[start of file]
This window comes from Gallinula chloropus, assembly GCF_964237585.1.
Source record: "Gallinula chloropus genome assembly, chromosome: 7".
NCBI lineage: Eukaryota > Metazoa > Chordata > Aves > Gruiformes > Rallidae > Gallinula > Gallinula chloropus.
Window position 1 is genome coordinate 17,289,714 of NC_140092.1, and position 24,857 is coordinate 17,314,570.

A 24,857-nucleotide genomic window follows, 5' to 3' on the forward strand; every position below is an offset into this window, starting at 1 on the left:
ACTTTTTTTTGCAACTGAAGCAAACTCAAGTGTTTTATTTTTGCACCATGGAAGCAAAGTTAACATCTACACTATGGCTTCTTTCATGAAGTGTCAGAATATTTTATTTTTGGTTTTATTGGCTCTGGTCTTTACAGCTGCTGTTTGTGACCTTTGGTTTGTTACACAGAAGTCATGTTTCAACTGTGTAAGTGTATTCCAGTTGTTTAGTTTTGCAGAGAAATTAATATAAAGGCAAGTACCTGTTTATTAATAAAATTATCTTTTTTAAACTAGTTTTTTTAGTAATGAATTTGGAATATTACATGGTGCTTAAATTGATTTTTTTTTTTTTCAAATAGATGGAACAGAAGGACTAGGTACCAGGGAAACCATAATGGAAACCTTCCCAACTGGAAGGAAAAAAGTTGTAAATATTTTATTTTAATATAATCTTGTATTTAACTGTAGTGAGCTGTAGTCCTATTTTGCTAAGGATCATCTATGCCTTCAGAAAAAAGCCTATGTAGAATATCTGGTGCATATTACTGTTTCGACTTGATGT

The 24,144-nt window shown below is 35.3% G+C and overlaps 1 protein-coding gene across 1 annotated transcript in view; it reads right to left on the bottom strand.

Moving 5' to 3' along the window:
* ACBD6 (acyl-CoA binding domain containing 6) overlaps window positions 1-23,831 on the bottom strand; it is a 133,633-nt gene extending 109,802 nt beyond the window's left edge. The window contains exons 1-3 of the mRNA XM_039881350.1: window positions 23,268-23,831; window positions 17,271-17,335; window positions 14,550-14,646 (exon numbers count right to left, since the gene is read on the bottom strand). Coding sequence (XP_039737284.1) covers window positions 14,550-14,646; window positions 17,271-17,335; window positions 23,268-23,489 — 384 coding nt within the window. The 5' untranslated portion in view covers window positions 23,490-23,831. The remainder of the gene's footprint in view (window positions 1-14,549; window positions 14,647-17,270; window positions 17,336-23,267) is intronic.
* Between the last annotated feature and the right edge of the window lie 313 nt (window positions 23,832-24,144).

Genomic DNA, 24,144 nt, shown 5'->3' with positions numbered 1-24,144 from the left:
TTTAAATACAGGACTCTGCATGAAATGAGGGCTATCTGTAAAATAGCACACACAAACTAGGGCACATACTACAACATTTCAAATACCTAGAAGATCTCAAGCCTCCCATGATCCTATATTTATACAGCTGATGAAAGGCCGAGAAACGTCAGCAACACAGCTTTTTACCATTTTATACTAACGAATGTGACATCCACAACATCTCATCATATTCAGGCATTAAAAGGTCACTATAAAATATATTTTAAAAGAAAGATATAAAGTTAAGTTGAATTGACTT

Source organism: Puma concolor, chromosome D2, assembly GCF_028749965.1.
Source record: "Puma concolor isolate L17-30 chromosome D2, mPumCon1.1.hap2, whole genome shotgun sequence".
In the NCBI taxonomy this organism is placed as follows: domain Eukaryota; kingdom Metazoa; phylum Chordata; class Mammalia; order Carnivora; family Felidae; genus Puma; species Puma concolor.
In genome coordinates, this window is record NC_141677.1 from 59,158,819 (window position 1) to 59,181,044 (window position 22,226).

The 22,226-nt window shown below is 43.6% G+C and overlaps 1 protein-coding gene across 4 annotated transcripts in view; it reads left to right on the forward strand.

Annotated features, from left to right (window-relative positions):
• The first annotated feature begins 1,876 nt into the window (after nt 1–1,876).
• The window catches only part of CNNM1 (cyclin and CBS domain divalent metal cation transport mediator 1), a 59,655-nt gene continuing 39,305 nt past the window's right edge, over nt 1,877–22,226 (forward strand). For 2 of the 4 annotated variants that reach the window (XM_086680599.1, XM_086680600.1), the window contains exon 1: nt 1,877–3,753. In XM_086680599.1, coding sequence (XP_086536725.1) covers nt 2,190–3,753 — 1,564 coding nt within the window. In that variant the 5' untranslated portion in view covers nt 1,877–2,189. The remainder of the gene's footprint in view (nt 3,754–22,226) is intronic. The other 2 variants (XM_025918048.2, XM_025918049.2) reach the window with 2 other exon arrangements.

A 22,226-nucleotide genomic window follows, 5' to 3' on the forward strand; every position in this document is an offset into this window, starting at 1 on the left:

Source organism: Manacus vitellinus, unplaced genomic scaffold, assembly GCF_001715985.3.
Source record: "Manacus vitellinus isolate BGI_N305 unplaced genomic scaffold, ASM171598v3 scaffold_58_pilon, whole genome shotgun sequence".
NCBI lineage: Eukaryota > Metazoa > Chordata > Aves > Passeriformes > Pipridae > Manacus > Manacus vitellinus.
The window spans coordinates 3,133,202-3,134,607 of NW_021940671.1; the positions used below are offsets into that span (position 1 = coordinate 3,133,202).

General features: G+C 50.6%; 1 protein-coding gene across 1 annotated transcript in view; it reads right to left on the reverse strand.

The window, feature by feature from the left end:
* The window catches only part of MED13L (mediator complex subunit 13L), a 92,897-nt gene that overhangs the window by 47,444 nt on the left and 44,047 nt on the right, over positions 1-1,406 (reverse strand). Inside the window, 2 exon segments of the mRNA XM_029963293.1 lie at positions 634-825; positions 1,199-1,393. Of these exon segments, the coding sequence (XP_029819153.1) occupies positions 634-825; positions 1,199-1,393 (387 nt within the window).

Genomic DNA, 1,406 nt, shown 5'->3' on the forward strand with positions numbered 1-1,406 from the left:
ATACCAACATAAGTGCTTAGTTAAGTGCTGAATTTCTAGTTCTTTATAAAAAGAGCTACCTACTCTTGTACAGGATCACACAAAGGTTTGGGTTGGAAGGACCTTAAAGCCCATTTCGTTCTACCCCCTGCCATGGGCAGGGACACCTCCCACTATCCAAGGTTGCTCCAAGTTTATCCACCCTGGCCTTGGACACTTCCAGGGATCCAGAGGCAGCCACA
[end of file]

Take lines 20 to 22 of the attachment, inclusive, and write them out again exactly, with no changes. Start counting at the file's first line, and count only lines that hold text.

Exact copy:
• The window catches only part of CNNM1 (cyclin and CBS domain divalent metal cation transport mediator 1), a 59,655-nt gene continuing 39,305 nt past the window's right edge, over nt 1,877–22,226 (forward strand). For 2 of the 4 annotated variants that reach the window (XM_086680599.1, XM_086680600.1), the window contains exon 1: nt 1,877–3,753. In XM_086680599.1, coding sequence (XP_086536725.1) covers nt 2,190–3,753 — 1,564 coding nt within the window. In that variant the 5' untranslated portion in view covers nt 1,877–2,189. The remainder of the gene's footprint in view (nt 3,754–22,226) is intronic. The other 2 variants (XM_025918048.2, XM_025918049.2) reach the window with 2 other exon arrangements.

A 22,226-nucleotide genomic window follows, 5' to 3' on the forward strand; every position in this document is an offset into this window, starting at 1 on the left:

Source organism: Manacus vitellinus, unplaced genomic scaffold, assembly GCF_001715985.3.